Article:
Biomechanical Reviews Part 2

Paxton Lynch and Mile High Stadium

Feb 2, 2014.  John Elway looks out over a familiar scene.  Streams of green and yellow confetti obscure the scoreboard, which reads 43-8. Elway’s former AFC West patsies slowly jog off the field, meeting instead the inward flickering vortex of press and fans.  Elway is thinking of Dan Reeves.

If someone asked you to name the single biggest advantage possessed by the Denver Broncos, not just this season but every season, what would you name? I’ll bet John Elway could tell you- it’s in the name of the stadium.  The Broncos play a minimum of 8 home games a year at 5280 feet.  The next highest altitude for an NFL stadium is 1,070 feet, at the University of Phoenix Stadium, in Glendale AZ.   

This is an enormous advantage: to train at altitude, and have your opponents train 4000+ feet below you.  

Dan Reeves didn’t get it.  Mike Shanahan understood.

Elway just didn’t have time to put the pieces in place.  Having already hired Alex Gibbs away from the Seahawks in Spring 2013, Elway had to watch the blocking scheme he made famous- the one Alex Gibbs and Mike Shanahan co-created in 1995 and the one that Elway ran to perfection, winning Superbowls in 1998 and 1999- conquer his own Peyton Manning-led creation.

But he had already seen the writing on the wall.  Alex Gibbs was already in the building.

Paxton Lynch

Overall biomechanical efficiency rating: A-

  • Shows excellent Anterior efficiency overall, with inefficiencies along the medial mechanical pathways
  • Shows above-average Posterior efficiency, particularly in the lateral Thoracic and Lumbar regions, with some notable inefficiencies in the Posterior Cervical area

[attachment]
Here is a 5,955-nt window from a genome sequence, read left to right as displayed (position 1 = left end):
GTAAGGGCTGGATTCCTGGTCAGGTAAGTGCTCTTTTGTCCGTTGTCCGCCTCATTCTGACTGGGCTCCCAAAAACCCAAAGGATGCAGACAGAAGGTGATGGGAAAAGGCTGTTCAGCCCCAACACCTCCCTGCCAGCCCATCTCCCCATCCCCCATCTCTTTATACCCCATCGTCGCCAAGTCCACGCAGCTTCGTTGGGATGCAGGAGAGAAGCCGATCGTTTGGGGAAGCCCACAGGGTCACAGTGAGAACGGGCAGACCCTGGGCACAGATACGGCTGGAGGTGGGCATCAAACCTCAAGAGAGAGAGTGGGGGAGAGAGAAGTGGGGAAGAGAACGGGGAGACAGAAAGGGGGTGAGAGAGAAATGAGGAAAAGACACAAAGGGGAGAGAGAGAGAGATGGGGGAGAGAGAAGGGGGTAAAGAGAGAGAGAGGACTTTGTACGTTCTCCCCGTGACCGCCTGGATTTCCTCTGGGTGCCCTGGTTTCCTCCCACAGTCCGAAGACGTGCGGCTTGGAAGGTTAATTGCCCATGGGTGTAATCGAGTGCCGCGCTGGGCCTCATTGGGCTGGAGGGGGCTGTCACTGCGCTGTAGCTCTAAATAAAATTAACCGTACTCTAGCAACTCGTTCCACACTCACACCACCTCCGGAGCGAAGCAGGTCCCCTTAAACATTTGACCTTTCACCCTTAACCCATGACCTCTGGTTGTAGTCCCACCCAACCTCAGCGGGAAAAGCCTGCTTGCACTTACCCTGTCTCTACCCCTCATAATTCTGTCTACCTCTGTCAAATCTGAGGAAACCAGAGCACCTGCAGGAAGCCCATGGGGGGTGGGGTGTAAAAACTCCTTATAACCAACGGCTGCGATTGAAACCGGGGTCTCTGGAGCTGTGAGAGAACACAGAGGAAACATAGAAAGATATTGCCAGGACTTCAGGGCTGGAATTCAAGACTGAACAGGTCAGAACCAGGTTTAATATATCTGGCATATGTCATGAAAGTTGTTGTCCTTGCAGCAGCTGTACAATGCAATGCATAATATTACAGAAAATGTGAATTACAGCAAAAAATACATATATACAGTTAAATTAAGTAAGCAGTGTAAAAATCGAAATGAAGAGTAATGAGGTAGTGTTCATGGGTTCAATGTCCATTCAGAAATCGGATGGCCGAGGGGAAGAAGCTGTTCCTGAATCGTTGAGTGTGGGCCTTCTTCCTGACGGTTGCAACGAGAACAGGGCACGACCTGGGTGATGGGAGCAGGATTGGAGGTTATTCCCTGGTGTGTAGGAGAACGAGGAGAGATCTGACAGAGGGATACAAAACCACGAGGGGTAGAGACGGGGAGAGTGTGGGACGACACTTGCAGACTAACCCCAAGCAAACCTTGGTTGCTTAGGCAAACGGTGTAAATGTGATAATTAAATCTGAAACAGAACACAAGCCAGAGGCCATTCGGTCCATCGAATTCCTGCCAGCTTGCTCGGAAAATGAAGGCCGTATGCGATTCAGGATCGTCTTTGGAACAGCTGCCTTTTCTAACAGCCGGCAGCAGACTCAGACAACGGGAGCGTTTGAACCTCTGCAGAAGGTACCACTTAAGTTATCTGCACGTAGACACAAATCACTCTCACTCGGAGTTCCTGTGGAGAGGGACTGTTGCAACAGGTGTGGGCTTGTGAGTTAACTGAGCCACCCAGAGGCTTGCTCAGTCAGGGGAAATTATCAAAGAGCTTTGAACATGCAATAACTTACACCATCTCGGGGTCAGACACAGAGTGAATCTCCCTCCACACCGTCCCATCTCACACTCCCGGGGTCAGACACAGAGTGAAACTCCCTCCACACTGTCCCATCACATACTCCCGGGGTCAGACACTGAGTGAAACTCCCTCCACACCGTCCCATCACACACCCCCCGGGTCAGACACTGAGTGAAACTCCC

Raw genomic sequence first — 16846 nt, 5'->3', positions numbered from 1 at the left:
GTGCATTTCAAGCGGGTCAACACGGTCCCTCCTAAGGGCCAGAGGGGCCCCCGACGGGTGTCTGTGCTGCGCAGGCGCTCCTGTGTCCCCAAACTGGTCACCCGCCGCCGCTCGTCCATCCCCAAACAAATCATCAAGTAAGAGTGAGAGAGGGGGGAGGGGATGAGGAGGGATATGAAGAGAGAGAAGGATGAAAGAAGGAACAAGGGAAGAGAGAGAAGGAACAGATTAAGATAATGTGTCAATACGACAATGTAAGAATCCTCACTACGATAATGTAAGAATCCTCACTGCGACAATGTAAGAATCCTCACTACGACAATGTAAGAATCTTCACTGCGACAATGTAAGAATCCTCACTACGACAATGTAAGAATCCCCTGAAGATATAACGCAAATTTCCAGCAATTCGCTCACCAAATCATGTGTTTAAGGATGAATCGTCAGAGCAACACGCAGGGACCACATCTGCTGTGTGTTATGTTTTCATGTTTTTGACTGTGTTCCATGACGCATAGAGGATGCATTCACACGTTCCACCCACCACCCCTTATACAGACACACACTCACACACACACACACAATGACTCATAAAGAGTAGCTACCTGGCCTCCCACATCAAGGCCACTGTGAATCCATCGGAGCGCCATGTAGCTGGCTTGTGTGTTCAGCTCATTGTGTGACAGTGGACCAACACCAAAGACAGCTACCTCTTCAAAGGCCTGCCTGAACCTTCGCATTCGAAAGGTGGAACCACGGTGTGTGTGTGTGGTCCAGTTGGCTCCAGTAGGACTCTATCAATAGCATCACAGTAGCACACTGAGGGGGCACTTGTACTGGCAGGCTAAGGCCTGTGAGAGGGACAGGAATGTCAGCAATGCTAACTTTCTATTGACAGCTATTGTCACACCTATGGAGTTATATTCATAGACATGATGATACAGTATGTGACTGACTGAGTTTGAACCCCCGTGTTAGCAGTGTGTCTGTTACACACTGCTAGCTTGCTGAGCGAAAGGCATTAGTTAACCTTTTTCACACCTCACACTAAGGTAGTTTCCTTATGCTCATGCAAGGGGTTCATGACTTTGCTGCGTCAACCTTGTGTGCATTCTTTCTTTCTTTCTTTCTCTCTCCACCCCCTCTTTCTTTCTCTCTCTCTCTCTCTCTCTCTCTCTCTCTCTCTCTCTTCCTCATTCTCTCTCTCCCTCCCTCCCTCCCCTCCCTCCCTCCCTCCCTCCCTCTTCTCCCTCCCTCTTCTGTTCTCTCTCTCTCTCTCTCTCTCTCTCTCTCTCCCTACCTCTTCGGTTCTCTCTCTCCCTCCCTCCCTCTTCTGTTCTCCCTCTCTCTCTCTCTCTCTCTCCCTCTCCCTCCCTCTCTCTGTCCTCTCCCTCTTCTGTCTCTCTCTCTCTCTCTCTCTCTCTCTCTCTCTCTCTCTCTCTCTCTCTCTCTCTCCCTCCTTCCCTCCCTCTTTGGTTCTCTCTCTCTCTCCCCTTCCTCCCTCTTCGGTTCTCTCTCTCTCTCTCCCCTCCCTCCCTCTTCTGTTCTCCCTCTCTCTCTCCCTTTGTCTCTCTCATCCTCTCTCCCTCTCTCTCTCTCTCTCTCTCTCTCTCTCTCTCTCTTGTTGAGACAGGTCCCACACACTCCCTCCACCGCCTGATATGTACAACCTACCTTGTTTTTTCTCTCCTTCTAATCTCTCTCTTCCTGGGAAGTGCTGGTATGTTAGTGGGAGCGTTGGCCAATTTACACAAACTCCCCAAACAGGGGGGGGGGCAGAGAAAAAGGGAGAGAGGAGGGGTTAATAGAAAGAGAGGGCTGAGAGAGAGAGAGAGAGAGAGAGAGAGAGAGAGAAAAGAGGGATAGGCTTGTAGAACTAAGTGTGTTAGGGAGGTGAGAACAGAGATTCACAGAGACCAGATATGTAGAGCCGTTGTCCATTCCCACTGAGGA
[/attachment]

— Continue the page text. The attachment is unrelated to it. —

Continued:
Notable areas of efficiency:  

– Anterior Thoracic (lateral: A, medial: A-),

– Posterior Thoracic (lateral: A, medial: B)

– Anterior Lumbar (A)

– Anterior Cervical (lateral: A, medial: A-)

Notable inefficiencies:

– Cervical- Thoracic overlap (Posterior T1-C1, more pronounced medially)  

– Posterior Thoracic- Lumbar overlap along the medial 

(see overview of methods (BMR part 1) for clarification of analytical system)


Paxton Lynch excels at running laterally and throwing with power and accuracy while keeping his eyes downfield.  His Posterior Cervical inefficiencies threaten an elevated risk of shoulder/ neck injuries, and his Posterior Lumbar- Thoracic overlap along the medial foreshadows some late-game stamina issues in the QB run-game. His medial Thoracic entanglements likely prevent elite-level pure pocket-passing (likely causing him to struggle throwing end-zone fades, for example)     

However, Paxton Lynch is the biomechanically ideal QB for an offense that wants to stretch defenses horizontally.  His lateral efficiency is off-the-charts in almost every area, while his medial efficiency is notably high along the Anterior.  His arm talent isn’t #1 on its own (some QBs have better overall Thoracic efficiency), but in the context of a horizontally-moving pocket, I can think of no current NFL QB with a more powerful, more accurate arm.


Mile High Stadium

So what did Elway see in Spring 2013 that made him hire Alex Gibbs- a man whose Zone Blocking Scheme was/ is fundamentally incompatible with the Manning offense currently being run by the team? When that same Manning offense that was just about to set the record books on fire during the 2013 season?